Letter to Editor

As you travel this busy holiday season, remember to Slow Down and Move Over for emergency responders, tow truck drivers, and other vehicles and workers on the roadside.

Slow Down, Move Over laws are designed to save the lives of our emergency response workers, by providing an extra barrier of safety for them as they work along the side of the road.

New Jersey law requires motor vehicle operators to reduce their speed and change lanes when approaching authorized vehicles displaying emergency lights. Such vehicles include police, fire and medical service vehicles, and also highway maintenance, tow trucks and official motorist aid vehicles displaying amber emergency lights. Where possible, drivers are required to move over to create an empty lane next to the emergency vehicle. When safely changing lanes is not possible, drivers must slow down below the posted speed limit prior to passing emergency vehicles. Drivers should also be prepared to stop, if necessary.

Since 2007, AAA has been an advocate for the passage of Slow Down, Move Over laws, working tirelessly across the country, to save lives. As of 2017, all 50 states now have the law on the books, including protection for tow truck operators.

Despite having the laws, we are still losing law enforcement officers, tow truck operators and others as they conduct business on the roadways. Motor vehicle-related incidents are the leading cause of work-related fatalities in the United States. Over 70 percent of Americans have not heard of move-over laws, according to a national poll by Mason Dixon Polling & Research, sponsored by the National Safety Commission.

AAA tow operators respond to more than 30 million calls for help each year, working on roadside shoulders that are frequently no wider than four feet. An average of 23 tow operators are killed at the roadside every year, with one service provider on average being killed on the job at the roadside every other week.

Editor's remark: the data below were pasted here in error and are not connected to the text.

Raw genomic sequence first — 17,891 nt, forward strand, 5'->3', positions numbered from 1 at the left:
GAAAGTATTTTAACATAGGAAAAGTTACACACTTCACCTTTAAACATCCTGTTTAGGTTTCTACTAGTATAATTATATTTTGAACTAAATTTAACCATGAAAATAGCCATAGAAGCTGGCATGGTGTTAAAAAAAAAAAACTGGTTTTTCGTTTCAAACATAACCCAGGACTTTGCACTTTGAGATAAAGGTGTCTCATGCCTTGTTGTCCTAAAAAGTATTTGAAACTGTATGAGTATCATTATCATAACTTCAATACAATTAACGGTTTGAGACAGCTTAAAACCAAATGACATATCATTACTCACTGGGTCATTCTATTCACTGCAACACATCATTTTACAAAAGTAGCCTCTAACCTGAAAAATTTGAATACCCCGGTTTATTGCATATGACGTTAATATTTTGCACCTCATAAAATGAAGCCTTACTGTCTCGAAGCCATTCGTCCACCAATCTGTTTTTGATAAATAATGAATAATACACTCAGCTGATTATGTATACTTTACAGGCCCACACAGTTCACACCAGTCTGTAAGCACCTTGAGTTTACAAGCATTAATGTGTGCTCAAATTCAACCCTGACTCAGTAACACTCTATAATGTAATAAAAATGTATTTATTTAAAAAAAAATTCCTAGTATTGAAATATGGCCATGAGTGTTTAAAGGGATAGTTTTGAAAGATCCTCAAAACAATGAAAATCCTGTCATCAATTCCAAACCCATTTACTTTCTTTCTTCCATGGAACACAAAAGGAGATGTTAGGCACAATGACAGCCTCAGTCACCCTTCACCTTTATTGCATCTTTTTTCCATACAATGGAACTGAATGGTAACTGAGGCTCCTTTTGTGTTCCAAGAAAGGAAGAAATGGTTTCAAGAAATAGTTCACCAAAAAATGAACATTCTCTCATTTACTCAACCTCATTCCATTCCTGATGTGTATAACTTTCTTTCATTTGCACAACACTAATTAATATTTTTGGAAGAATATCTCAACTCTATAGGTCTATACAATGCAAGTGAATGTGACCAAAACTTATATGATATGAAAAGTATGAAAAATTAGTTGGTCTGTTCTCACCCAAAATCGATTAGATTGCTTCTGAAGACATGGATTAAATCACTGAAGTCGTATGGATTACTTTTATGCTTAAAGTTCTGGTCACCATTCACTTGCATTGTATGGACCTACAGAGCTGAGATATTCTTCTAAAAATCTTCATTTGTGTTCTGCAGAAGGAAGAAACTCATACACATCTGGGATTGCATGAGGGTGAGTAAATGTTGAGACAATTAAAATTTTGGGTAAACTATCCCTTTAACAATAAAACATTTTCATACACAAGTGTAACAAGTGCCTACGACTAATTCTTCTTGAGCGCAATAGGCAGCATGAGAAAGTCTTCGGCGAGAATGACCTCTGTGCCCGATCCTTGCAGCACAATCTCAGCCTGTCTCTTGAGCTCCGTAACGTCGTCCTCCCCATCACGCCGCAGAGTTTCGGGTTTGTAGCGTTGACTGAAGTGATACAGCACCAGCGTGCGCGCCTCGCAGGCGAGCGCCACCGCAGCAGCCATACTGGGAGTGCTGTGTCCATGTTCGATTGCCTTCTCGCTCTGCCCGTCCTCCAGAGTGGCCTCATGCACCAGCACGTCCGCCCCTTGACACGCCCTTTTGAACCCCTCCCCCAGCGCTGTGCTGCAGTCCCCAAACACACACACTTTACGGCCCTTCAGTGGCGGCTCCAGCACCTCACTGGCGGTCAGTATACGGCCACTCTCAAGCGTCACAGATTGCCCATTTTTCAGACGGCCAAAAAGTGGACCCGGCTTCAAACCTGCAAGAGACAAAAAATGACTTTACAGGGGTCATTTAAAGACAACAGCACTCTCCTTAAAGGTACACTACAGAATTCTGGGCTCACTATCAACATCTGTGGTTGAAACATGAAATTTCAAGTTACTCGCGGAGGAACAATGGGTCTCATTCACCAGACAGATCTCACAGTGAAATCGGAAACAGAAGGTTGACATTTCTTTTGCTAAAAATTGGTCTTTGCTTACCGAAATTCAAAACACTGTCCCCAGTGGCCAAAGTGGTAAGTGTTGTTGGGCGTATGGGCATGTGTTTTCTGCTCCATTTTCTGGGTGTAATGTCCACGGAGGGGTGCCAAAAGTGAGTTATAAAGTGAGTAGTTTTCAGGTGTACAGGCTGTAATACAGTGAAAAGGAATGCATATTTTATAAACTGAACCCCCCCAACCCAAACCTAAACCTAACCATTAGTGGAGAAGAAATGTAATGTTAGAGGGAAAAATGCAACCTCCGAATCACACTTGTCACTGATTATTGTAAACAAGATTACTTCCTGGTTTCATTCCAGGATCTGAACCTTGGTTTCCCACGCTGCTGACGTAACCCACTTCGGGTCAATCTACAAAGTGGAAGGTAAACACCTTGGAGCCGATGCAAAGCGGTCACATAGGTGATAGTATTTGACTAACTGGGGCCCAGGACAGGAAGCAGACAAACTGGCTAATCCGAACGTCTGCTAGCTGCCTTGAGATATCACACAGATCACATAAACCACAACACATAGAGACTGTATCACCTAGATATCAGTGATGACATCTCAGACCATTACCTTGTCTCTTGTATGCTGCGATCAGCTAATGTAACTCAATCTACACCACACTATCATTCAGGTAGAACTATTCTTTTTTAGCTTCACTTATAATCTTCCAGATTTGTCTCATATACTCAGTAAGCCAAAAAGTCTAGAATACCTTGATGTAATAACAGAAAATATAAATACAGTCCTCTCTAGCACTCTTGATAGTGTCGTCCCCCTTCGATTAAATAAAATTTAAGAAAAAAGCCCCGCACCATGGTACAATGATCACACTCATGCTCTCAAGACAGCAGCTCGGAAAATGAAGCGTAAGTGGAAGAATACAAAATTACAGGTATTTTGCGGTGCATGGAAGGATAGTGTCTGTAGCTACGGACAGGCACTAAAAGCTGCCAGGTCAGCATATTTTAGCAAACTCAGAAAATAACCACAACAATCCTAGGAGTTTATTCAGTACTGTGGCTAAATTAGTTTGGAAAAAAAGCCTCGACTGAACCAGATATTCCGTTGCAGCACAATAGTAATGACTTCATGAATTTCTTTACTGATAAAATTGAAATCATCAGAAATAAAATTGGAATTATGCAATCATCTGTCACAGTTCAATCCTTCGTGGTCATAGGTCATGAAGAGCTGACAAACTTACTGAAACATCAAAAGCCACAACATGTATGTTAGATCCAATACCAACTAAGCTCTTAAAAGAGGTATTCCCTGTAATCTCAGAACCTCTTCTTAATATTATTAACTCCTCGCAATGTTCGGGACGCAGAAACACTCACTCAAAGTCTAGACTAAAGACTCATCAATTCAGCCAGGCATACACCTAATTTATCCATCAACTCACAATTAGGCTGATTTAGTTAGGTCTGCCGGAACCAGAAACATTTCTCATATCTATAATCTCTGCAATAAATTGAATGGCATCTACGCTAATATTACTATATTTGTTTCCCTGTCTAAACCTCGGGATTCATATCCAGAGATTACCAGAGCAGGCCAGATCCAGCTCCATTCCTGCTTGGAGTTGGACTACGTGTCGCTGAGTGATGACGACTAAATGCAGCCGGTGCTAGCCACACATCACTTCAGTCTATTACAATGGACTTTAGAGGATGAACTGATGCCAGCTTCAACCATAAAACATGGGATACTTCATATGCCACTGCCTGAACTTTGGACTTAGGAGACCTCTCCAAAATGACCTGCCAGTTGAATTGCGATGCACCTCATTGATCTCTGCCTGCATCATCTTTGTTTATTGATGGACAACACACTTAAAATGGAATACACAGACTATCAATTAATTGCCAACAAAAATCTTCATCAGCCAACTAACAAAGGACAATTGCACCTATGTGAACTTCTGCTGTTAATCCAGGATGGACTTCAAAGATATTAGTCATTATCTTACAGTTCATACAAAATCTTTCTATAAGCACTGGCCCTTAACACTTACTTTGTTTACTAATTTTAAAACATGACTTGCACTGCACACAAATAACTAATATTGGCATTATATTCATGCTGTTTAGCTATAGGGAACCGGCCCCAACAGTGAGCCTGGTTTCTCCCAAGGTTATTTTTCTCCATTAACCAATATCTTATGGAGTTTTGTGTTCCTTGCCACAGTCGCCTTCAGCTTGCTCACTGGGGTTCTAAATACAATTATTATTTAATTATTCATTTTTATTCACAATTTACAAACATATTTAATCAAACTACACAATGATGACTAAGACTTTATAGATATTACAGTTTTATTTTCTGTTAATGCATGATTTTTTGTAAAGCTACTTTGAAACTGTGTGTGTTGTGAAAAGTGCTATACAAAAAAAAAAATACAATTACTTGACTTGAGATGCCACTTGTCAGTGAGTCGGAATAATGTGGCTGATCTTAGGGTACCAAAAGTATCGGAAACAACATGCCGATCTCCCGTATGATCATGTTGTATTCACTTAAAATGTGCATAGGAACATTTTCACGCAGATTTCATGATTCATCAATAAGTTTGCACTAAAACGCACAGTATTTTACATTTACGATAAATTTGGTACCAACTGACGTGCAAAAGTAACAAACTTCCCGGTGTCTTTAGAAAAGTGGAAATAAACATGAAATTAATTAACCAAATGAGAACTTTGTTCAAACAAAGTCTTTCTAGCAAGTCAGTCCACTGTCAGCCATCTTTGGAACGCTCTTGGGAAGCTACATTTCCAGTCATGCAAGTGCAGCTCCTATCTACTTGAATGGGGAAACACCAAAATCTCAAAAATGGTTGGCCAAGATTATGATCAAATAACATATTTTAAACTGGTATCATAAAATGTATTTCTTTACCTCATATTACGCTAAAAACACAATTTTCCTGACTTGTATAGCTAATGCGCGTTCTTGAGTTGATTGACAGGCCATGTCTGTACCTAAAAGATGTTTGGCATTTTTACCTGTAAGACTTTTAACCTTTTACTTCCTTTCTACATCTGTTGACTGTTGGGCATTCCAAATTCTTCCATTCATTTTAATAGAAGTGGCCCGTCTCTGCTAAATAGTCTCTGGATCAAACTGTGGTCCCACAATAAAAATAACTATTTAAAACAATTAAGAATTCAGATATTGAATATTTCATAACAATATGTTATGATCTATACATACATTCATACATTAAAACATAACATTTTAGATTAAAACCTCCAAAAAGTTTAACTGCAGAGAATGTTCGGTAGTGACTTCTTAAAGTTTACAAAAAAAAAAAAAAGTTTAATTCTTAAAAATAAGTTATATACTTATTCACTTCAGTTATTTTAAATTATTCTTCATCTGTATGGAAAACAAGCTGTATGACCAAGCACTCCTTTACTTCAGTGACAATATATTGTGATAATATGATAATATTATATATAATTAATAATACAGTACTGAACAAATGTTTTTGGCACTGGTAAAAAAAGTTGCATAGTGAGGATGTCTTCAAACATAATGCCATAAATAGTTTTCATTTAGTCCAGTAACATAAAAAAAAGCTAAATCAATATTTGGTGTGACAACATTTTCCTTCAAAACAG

Emergency roadside assistance is at the heart of AAA’s traffic safety mission. Yet, the men and women who help AAA members when they are in need put their lives on the line every day. This is true of all tow truck drivers who come to the aid of a disabled motorist and of police officers who put their lives in jeopardy while protecting the public and trying to keep our roads safe.

As millions take to the roadways this upcoming Thanksgiving holiday, law enforcement officers, tow truck operators and roadside workers will be putting themselves at risk to keep the rest of us safe. AAA expects to rescue more than 368,000 motorists this Thanksgiving weekend.

To ensure the safety of everyone, motorists can obey the rules of the road this holiday season by avoiding distractions and observing posted speed limits.  Remember whether there is a police officer, ambulance, fire truck or someone fixing a tire or towing a vehicle on the side of the road, slow down, move away and change lanes to create safe space around them. Their lives are on your shoulders.


Tracy E. Noble
Manager, Public and Government Affairs – New Jersey

AAA Mid-Atlantic

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Allan Dean

Allan Dean is editor, publisher, and founder of the Atlantic Highlands Herald. Published since 1999 and selected in 2000 by the Borough of Atlantic Highlands as one of their official newspapers, making...